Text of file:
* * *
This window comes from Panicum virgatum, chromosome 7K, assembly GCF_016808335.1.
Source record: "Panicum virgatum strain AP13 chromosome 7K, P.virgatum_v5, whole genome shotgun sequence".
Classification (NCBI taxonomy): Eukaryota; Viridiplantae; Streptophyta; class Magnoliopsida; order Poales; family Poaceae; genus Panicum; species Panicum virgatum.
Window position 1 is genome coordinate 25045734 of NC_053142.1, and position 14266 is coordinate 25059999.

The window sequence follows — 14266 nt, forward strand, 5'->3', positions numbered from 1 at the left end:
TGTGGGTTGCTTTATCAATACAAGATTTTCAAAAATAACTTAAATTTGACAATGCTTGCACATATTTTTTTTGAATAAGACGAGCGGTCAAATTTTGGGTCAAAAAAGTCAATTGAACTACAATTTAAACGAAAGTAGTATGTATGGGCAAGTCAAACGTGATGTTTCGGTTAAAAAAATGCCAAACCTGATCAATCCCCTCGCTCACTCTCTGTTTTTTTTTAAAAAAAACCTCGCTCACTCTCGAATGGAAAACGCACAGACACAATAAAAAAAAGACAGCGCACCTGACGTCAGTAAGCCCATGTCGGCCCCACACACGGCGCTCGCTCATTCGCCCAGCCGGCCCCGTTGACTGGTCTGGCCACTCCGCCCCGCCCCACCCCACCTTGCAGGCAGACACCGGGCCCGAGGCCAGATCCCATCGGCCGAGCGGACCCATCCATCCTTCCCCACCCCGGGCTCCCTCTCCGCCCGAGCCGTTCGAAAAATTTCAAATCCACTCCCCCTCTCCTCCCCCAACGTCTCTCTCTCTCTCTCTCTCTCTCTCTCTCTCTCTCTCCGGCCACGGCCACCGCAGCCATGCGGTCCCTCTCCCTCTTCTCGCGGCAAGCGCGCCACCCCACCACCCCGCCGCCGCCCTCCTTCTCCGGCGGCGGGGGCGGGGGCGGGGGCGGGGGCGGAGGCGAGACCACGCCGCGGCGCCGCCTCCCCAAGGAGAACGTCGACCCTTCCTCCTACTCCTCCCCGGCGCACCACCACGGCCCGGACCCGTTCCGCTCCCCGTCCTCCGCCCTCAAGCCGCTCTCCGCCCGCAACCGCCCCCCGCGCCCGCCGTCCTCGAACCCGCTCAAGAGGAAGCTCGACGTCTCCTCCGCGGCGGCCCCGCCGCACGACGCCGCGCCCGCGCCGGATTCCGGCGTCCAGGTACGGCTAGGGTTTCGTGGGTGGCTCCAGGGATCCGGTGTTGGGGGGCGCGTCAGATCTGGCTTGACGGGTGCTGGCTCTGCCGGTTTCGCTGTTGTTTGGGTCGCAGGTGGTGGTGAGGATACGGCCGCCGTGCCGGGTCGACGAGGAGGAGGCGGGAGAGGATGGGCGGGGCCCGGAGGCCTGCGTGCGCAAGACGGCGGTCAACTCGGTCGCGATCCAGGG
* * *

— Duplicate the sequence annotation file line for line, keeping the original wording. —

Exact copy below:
This window comes from Panicum virgatum, chromosome 7K, assembly GCF_016808335.1.
Source record: "Panicum virgatum strain AP13 chromosome 7K, P.virgatum_v5, whole genome shotgun sequence".
Classification (NCBI taxonomy): Eukaryota; Viridiplantae; Streptophyta; class Magnoliopsida; order Poales; family Poaceae; genus Panicum; species Panicum virgatum.
Window position 1 is genome coordinate 25045734 of NC_053142.1, and position 14266 is coordinate 25059999.

The window sequence follows — 14266 nt, forward strand, 5'->3', positions numbered from 1 at the left end:
TGTGGGTTGCTTTATCAATACAAGATTTTCAAAAATAACTTAAATTTGACAATGCTTGCACATATTTTTTTTGAATAAGACGAGCGGTCAAATTTTGGGTCAAAAAAGTCAATTGAACTACAATTTAAACGAAAGTAGTATGTATGGGCAAGTCAAACGTGATGTTTCGGTTAAAAAAATGCCAAACCTGATCAATCCCCTCGCTCACTCTCTGTTTTTTTTTAAAAAAAACCTCGCTCACTCTCGAATGGAAAACGCACAGACACAATAAAAAAAAGACAGCGCACCTGACGTCAGTAAGCCCATGTCGGCCCCACACACGGCGCTCGCTCATTCGCCCAGCCGGCCCCGTTGACTGGTCTGGCCACTCCGCCCCGCCCCACCCCACCTTGCAGGCAGACACCGGGCCCGAGGCCAGATCCCATCGGCCGAGCGGACCCATCCATCCTTCCCCACCCCGGGCTCCCTCTCCGCCCGAGCCGTTCGAAAAATTTCAAATCCACTCCCCCTCTCCTCCCCCAACGTCTCTCTCTCTCTCTCTCTCTCTCTCTCTCTCTCTCTCCGGCCACGGCCACCGCAGCCATGCGGTCCCTCTCCCTCTTCTCGCGGCAAGCGCGCCACCCCACCACCCCGCCGCCGCCCTCCTTCTCCGGCGGCGGGGGCGGGGGCGGGGGCGGGGGCGGAGGCGAGACCACGCCGCGGCGCCGCCTCCCCAAGGAGAACGTCGACCCTTCCTCCTACTCCTCCCCGGCGCACCACCACGGCCCGGACCCGTTCCGCTCCCCGTCCTCCGCCCTCAAGCCGCTCTCCGCCCGCAACCGCCCCCCGCGCCCGCCGTCCTCGAACCCGCTCAAGAGGAAGCTCGACGTCTCCTCCGCGGCGGCCCCGCCGCACGACGCCGCGCCCGCGCCGGATTCCGGCGTCCAGGTACGGCTAGGGTTTCGTGGGTGGCTCCAGGGATCCGGTGTTGGGGGGCGCGTCAGATCTGGCTTGACGGGTGCTGGCTCTGCCGGTTTCGCTGTTGTTTGGGTCGCAGGTGGTGGTGAGGATACGGCCGCCGTGCCGGGTCGACGAGGAGGAGGCGGGAGAGGATGGGCGGGGCCCGGAGGCCTGCGTGCGCAAGACGGCGGTCAACTCGGTCGCGATCCAGGG